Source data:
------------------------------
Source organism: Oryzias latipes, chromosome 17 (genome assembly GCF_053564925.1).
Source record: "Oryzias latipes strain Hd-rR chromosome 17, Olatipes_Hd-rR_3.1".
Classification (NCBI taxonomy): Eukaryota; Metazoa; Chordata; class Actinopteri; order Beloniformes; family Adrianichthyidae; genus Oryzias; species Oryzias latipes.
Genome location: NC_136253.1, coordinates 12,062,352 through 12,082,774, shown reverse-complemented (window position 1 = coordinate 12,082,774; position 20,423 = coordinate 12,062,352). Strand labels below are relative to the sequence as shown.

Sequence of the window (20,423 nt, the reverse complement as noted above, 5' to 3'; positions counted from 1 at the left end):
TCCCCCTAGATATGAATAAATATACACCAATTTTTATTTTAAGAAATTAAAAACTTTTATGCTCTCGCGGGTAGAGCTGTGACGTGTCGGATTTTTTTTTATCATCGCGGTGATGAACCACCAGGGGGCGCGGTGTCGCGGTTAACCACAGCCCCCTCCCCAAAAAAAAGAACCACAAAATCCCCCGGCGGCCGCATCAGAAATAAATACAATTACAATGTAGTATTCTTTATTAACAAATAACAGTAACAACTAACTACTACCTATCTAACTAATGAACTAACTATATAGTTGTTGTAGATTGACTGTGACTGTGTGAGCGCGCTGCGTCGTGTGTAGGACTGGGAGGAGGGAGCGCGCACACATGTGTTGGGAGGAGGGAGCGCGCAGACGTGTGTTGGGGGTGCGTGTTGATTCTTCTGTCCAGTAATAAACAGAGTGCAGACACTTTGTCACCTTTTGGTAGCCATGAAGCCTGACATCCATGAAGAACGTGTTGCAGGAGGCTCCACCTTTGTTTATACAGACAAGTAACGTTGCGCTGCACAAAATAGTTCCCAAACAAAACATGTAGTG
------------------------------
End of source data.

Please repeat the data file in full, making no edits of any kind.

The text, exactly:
Source organism: Oryzias latipes, chromosome 17 (genome assembly GCF_053564925.1).
Source record: "Oryzias latipes strain Hd-rR chromosome 17, Olatipes_Hd-rR_3.1".
Classification (NCBI taxonomy): Eukaryota; Metazoa; Chordata; class Actinopteri; order Beloniformes; family Adrianichthyidae; genus Oryzias; species Oryzias latipes.
Genome location: NC_136253.1, coordinates 12,062,352 through 12,082,774, shown reverse-complemented (window position 1 = coordinate 12,082,774; position 20,423 = coordinate 12,062,352). Strand labels below are relative to the sequence as shown.

Sequence of the window (20,423 nt, the reverse complement as noted above, 5' to 3'; positions counted from 1 at the left end):
TCCCCCTAGATATGAATAAATATACACCAATTTTTATTTTAAGAAATTAAAAACTTTTATGCTCTCGCGGGTAGAGCTGTGACGTGTCGGATTTTTTTTTATCATCGCGGTGATGAACCACCAGGGGGCGCGGTGTCGCGGTTAACCACAGCCCCCTCCCCAAAAAAAAGAACCACAAAATCCCCCGGCGGCCGCATCAGAAATAAATACAATTACAATGTAGTATTCTTTATTAACAAATAACAGTAACAACTAACTACTACCTATCTAACTAATGAACTAACTATATAGTTGTTGTAGATTGACTGTGACTGTGTGAGCGCGCTGCGTCGTGTGTAGGACTGGGAGGAGGGAGCGCGCACACATGTGTTGGGAGGAGGGAGCGCGCAGACGTGTGTTGGGGGTGCGTGTTGATTCTTCTGTCCAGTAATAAACAGAGTGCAGACACTTTGTCACCTTTTGGTAGCCATGAAGCCTGACATCCATGAAGAACGTGTTGCAGGAGGCTCCACCTTTGTTTATACAGACAAGTAACGTTGCGCTGCACAAAATAGTTCCCAAACAAAACATGTAGTG